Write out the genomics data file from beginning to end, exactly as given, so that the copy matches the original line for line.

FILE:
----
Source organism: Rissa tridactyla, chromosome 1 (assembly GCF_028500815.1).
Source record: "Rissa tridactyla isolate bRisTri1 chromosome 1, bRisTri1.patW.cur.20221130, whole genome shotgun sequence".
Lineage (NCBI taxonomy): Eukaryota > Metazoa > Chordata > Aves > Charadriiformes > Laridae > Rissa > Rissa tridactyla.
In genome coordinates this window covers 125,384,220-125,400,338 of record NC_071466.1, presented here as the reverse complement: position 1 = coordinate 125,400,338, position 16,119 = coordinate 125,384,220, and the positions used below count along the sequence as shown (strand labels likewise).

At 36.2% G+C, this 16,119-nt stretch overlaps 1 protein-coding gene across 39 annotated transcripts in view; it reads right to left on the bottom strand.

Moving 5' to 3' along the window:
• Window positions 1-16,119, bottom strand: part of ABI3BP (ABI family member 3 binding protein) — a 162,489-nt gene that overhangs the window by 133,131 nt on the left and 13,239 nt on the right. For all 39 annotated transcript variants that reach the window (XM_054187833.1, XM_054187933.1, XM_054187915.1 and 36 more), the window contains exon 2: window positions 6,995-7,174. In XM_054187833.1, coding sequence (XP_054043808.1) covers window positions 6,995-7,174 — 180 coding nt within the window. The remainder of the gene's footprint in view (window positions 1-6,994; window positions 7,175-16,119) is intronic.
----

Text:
Source organism: Rissa tridactyla, chromosome 1 (assembly GCF_028500815.1).
Source record: "Rissa tridactyla isolate bRisTri1 chromosome 1, bRisTri1.patW.cur.20221130, whole genome shotgun sequence".
Lineage (NCBI taxonomy): Eukaryota > Metazoa > Chordata > Aves > Charadriiformes > Laridae > Rissa > Rissa tridactyla.
In genome coordinates this window covers 125,384,220-125,400,338 of record NC_071466.1, presented here as the reverse complement: position 1 = coordinate 125,400,338, position 16,119 = coordinate 125,384,220, and the positions used below count along the sequence as shown (strand labels likewise).

At 36.2% G+C, this 16,119-nt stretch overlaps 1 protein-coding gene across 39 annotated transcripts in view; it reads right to left on the bottom strand.

Moving 5' to 3' along the window:
• Window positions 1-16,119, bottom strand: part of ABI3BP (ABI family member 3 binding protein) — a 162,489-nt gene that overhangs the window by 133,131 nt on the left and 13,239 nt on the right. For all 39 annotated transcript variants that reach the window (XM_054187833.1, XM_054187933.1, XM_054187915.1 and 36 more), the window contains exon 2: window positions 6,995-7,174. In XM_054187833.1, coding sequence (XP_054043808.1) covers window positions 6,995-7,174 — 180 coding nt within the window. The remainder of the gene's footprint in view (window positions 1-6,994; window positions 7,175-16,119) is intronic.